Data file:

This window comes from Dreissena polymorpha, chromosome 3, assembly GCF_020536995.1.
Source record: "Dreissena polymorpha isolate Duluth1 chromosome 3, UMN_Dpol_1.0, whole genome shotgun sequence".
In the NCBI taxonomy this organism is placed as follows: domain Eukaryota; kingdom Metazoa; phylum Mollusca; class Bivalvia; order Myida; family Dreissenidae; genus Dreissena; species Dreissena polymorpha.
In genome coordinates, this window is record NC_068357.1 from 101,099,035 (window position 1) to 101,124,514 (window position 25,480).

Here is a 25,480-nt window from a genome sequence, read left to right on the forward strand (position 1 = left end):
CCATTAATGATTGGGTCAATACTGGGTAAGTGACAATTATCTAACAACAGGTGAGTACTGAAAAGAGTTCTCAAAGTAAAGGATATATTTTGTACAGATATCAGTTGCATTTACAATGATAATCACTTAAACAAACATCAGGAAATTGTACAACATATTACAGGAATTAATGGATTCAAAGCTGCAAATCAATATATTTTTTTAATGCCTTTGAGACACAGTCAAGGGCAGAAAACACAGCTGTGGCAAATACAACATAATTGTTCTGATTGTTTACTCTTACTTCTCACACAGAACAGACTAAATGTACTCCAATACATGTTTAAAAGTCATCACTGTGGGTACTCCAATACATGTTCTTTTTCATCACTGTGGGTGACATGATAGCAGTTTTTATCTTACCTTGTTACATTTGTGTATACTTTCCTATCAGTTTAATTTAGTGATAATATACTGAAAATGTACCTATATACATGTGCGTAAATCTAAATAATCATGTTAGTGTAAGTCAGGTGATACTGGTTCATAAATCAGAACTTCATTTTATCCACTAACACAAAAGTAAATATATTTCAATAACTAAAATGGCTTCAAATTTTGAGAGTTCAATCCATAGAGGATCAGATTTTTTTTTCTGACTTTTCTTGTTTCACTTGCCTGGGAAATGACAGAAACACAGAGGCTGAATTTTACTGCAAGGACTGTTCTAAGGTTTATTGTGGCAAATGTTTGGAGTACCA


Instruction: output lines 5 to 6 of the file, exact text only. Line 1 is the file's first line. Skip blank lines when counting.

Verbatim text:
Here is a 25,480-nt window from a genome sequence, read left to right on the forward strand (position 1 = left end):
CCATTAATGATTGGGTCAATACTGGGTAAGTGACAATTATCTAACAACAGGTGAGTACTGAAAAGAGTTCTCAAAGTAAAGGATATATTTTGTACAGATATCAGTTGCATTTACAATGATAATCACTTAAACAAACATCAGGAAATTGTACAACATATTACAGGAATTAATGGATTCAAAGCTGCAAATCAATATATTTTTTTAATGCCTTTGAGACACAGTCAAGGGCAGAAAACACAGCTGTGGCAAATACAACATAATTGTTCTGATTGTTTACTCTTACTTCTCACACAGAACAGACTAAATGTACTCCAATACATGTTTAAAAGTCATCACTGTGGGTACTCCAATACATGTTCTTTTTCATCACTGTGGGTGACATGATAGCAGTTTTTATCTTACCTTGTTACATTTGTGTATACTTTCCTATCAGTTTAATTTAGTGATAATATACTGAAAATGTACCTATATACATGTGCGTAAATCTAAATAATCATGTTAGTGTAAGTCAGGTGATACTGGTTCATAAATCAGAACTTCATTTTATCCACTAACACAAAAGTAAATATATTTCAATAACTAAAATGGCTTCAAATTTTGAGAGTTCAATCCATAGAGGATCAGATTTTTTTTTCTGACTTTTCTTGTTTCACTTGCCTGGGAAATGACAGAAACACAGAGGCTGAATTTTACTGCAAGGACTGTTCTAAGGTTTATTGTGGCAAATGTTTGGAGTACCA